With respect to restoring native soft tissue laxity, we note that MA TKA for severe deformity has traditionally emphasized the need for ligamentous release to balance the knee perpendicular to the mechanical axis of the entire limb. The goal is to create “balanced gaps” where the same tension is created between the medial and lateral ligaments both in full extension to 90 degrees of flexion, even though in a normal knee there is more laxity in flexion on the lateral side. We believe there is a price to be paid for every ligament release or soft tissue manipulation, reflected in the way patients perceive their new knee as not natural.


From our perspective, one of the primary benefits of KA TKA is, therefore, its inherent ability to address severe deformity using the same general principles as are used for common minor deformity, with only a few specific considerations.


The aim of this chapter, therefore, is to briefly summarize the following:




  • The caliper-based KA TKA technique applied to severe deformities.



  • The application of KA TKA in six examples, including severe varus deformity, severe valgus deformity, and intra- and extraarticular posttraumatic deformities.



  • Special considerations relative to applying KA TKA to severe deformity.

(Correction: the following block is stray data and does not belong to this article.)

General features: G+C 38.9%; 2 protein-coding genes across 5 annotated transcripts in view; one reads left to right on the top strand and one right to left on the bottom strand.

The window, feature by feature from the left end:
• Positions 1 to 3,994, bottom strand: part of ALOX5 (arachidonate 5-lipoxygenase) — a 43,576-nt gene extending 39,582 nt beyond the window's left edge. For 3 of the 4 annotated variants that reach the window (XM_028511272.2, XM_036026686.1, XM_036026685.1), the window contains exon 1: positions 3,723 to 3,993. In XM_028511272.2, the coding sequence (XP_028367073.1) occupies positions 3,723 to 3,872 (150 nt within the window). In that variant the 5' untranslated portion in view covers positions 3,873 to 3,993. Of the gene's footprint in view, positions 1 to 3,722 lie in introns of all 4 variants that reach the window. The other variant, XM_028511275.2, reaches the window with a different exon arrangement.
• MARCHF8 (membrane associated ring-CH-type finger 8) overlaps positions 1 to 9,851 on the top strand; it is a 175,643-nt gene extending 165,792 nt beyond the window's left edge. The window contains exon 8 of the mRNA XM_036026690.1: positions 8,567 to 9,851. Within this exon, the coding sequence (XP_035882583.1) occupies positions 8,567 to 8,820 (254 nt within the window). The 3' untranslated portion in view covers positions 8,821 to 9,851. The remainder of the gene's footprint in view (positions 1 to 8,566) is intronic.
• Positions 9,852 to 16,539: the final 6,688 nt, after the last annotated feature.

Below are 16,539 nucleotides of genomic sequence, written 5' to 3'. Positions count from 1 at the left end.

Calipered Kinematically Aligned Total Knee Arthroplasty (Linked) Technique Principles and Application to Treating Severe Deformities


The key step of KA reconstruction is to replicate the distal femur’s 3D position, as it is the primary driver of knee kinematics, not the tibia. In this context, it has been noted that there is seldom much bone loss from the femur, whereas most of the intraarticular deformity originates from the proximal tibia. Therefore, once the femoral component is reconstructed as close as possible to its prearthritic state (within 0.5–1 mm), all that is necessary is to match the tibial tray position to that of the reconstructed femur. This can be done through the principles of a “linked technique” (described herein) or according to the basics of KA as discussed in previous chapters.


Surgical technique


Exposure and soft tissue management